I'm a Liberal and have been since I started voting. For the most part, I sympathized with the NDP (since they are a left party and I am similarly left in most of my views) but just didn't think most of their agendas were in line with my interests and goals. Of late, however, they have taken new "modern" issues very seriously and are coming out on the side I support, which is to say the side of the populace rather than corporate overlords. As the Liberals languish in a bygone era and the Conservatives drive further towards a system that I loathe (and all other options simply not worth considering unless I've already put a bullet in my head), I find myself becoming increasingly inclined to vote NDP in upcoming elections. Kudos to them and I hope they keep forcing the other parties to seriously consider consumer rights as various subjects are discussed and debated.
    • Re: (Score:3, Interesting)

      by DarthVain (724186)

      I have been an NDP voter for the last number of years, and I could not put it better myself. They are also the only party with a progressive copyright stance. Both the Liberals and the Conservatives are totally quiet on it, while trying to pass corporate media backed laws in the background. The NDP do seem to be tackling more "modern" topics than the other two parties, who seem stuck in the same old rut. I am sure it has something to do with the demographic of the NDP party likely being less than 40, while

  • by Drakkenmensch (1255800) on Friday June 18, 2010 @08:12AM (#32611958)
    Keep in mind that the Neo Democrats (NDP) are a minority party. As long as the ruling conservatives get the backing of the liberals (the main opposition party), they can beat the project and kill it outright. Stephen Harper has shown time and again to be a shill of the MPAA and RIAA, so this outcome is the most likely one.
    • Re: (Score:3, Informative)

      by c_sd_m (995261)
      But the NDP is a pretty big minority. If the liberals and NDP stick together on an issue, the tories can't overrule them. Or did I miss another election?
      • Re: (Score:2, Informative)

        by anthonyfk (1394881)
        They'd need the support of the Bloc as well. Liberals + NDP = 114 seats to the Conservatives 144.
    • by CastrTroy (595695)
      The Conservatives and the Liberals don't agree on anything. So good luck on that happening. What is much more likely is the NDP getting the Liberals and the Bloc on their side with this bill and getting it passed.
  • Cue the..... (Score:3, Insightful)

    by Lumpy (12016) on Friday June 18, 2010 @08:16AM (#32611982) Homepage

    Phone company sympathizers that will claim it hurts business...

    wont someone think of the rich CEO's!

    • It's not the CEO's who'll suffer, it's the jobless pimps and poor blow-farmers in Afghanistan who ultimately lose out!
  • by migla (1099771) on Friday June 18, 2010 @08:22AM (#32612032)

    Over here in Sweden, 3rd party unlocking of phones is legal. (or at least has been, haven't seen much advertising for that lately, come to think of it.)

    You could pay the equivalent of $50 or something to some bozo with a computer and a cable to crack the operator lock.

    Obviously, if you signed a contract with monthly fees for a number of months, you'd still have to pay those, but there were some marketing stunt where you could get a locked phone without monthly fees virtually for free. You could then unlock it and sell with a nice profit.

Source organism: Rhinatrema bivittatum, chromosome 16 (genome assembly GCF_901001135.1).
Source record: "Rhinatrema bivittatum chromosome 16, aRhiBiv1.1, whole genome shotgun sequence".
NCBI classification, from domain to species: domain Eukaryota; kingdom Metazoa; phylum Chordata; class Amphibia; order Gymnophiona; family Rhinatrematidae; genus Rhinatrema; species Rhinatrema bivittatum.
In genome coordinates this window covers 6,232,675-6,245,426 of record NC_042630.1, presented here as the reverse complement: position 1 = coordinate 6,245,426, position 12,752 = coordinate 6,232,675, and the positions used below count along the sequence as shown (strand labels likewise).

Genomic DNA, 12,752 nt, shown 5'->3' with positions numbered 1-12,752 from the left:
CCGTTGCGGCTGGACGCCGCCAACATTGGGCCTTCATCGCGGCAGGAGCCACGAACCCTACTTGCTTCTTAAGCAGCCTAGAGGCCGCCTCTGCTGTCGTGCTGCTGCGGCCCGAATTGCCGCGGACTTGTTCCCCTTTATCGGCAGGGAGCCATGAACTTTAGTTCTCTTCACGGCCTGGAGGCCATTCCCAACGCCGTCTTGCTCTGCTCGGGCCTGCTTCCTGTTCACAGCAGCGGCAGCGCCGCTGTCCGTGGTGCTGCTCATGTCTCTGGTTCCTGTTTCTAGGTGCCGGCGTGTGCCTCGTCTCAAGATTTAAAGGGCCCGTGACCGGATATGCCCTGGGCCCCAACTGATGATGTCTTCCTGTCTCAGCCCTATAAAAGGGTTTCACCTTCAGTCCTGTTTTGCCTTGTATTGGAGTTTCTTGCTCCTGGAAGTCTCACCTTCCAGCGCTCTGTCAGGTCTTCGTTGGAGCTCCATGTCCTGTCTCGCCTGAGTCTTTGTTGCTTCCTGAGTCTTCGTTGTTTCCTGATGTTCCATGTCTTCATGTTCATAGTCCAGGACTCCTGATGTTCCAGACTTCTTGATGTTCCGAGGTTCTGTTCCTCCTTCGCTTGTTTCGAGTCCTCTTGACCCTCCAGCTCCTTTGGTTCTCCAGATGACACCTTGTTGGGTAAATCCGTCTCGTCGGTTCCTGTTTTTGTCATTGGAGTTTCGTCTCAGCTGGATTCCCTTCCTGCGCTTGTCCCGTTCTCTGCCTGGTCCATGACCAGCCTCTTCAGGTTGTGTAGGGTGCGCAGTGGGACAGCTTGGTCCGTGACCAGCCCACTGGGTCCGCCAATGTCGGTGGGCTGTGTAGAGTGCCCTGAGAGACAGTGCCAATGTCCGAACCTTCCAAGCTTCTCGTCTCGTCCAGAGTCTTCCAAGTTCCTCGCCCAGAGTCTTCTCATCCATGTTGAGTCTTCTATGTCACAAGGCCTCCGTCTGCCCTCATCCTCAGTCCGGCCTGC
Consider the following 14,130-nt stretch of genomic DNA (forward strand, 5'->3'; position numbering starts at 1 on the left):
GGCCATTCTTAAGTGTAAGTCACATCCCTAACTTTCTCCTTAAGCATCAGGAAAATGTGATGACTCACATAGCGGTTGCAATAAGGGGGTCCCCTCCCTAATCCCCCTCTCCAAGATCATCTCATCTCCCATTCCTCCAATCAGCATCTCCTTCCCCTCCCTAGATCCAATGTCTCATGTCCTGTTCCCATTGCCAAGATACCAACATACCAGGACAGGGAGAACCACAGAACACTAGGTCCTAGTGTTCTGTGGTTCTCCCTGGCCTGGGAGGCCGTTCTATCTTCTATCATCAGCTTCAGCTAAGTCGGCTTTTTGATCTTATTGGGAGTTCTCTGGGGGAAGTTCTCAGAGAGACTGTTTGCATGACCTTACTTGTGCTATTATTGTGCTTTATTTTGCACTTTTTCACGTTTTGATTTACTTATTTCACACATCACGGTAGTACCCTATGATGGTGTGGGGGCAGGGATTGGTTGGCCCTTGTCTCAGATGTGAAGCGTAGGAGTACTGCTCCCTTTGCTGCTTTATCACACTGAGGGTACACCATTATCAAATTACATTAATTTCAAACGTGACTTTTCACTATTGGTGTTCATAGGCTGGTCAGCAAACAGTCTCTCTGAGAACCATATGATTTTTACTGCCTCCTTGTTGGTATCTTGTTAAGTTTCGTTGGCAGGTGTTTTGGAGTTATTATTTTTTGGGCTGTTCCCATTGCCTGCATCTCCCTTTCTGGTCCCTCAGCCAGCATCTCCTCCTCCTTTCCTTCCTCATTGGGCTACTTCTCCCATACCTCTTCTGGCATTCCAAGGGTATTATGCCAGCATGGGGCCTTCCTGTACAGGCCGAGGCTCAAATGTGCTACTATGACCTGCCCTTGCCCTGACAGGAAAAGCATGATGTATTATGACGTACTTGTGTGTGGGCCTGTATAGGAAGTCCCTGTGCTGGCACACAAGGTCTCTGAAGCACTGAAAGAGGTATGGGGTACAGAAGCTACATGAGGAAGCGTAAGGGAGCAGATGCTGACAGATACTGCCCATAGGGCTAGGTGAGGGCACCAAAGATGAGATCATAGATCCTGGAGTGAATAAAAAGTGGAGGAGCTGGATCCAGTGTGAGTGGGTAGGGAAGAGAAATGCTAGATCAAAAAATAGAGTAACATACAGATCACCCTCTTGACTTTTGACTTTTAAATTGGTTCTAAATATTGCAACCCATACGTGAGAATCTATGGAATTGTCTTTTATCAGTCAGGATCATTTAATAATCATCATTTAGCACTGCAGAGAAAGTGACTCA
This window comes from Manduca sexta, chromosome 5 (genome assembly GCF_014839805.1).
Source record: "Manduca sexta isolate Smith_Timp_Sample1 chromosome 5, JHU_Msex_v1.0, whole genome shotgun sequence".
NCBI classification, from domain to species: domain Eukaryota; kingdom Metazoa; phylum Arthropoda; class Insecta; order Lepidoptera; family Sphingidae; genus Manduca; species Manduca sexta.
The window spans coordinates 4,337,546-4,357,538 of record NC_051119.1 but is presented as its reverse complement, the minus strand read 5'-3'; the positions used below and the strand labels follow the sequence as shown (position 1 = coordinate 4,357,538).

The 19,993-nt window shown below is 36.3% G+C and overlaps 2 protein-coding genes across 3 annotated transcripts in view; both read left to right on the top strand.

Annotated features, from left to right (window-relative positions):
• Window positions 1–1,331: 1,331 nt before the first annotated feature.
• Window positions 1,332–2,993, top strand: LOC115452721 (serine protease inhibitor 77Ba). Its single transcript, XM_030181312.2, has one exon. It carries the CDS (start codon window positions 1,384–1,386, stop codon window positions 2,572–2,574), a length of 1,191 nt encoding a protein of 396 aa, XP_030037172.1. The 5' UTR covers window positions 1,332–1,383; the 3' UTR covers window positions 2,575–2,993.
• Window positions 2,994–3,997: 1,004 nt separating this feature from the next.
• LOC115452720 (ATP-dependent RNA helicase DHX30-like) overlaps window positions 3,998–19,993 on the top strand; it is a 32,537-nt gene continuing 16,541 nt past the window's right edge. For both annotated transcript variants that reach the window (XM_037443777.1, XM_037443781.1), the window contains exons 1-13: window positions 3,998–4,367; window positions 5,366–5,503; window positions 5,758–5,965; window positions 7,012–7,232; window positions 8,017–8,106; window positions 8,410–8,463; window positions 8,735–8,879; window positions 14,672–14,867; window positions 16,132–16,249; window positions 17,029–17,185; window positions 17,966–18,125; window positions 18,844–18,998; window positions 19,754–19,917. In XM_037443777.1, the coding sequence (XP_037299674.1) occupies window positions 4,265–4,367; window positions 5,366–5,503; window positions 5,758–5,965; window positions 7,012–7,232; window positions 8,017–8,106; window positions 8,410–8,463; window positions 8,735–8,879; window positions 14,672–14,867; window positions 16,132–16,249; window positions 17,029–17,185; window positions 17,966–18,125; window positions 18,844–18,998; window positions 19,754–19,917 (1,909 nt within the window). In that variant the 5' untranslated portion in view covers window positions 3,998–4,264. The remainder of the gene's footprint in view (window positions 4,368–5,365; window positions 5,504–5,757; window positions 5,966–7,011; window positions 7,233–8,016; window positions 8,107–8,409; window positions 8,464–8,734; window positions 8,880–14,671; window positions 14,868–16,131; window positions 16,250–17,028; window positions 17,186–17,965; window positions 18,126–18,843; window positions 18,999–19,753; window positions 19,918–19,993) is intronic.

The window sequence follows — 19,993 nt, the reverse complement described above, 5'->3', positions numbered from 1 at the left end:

That kind of deals obviously don't come often. Maybe there was just the one.

  • Ted, however, is against it on the grounds that it's totally bogus.

  • by Lythrdskynrd (1823332) on Friday June 18, 2010 @08:28AM (#32612096)
    I sent this letter to my local NDP representative 8/25/09

    I am writing you due to my concern and displeasure with what I feel are unacceptable, anti-competitive practices in Canada's mobile phone industry.

    Foremost among my concerns is the practice of "Cell Phone Network Locking". Cellular phones are expensive pieces of equipment. Consumers nowadays can expect to either pay hundreds of dollars or be required to lock themselves in to a three year contract in order to get a handset subsidized by their network provider.

    I understand and respect the network's need to protect their investment in terms of the "minimum contract time", but my problem arises at the end of the contract term (or immediately, in the case of the consumer who purchases their hardware outright).

    Networks sell their hardware in a "Network Locked" state. This means that a phone purchased from Rogers will only work on Rogers owned networks, Bell only with Bell and so on... If a consumer who owns their phone outright is in any way unsatisfied with their service or have to switch providers for any reason, they are forced to abandon their hardware and "start again" with a new and expensive handset or enter another long contract.

    Modern cell phones will typically cost $500 but can climb to almost $1000 for top-of-the-line hardware.

    A recent article in the news cites Canada's cell phone rates as being amongst the world's most expensive (http://www.cbc.ca/technology/story/2009/08/11/canada-cellphone-rates-expensive-oecd.html).

    Though many countries do not have laws regarding the practice of SIM locking, a number of countries do seem to have been able to strike a fair balance between consumer protection and corporate profits.

    I would urge you to consider pursuing Canadian regulations like those described in the following countries: Brazil, Denmark, Finland, France, Hong Kong, Italy, Netherlands, Singapore and Spain. (http://en.wikipedia.org/wiki/SIM_lock) All of these countries have regulations that in one way or another allow the consumer to freely own their handset after they have paid for it. Often there is some fair and reasonable period of protection for the company.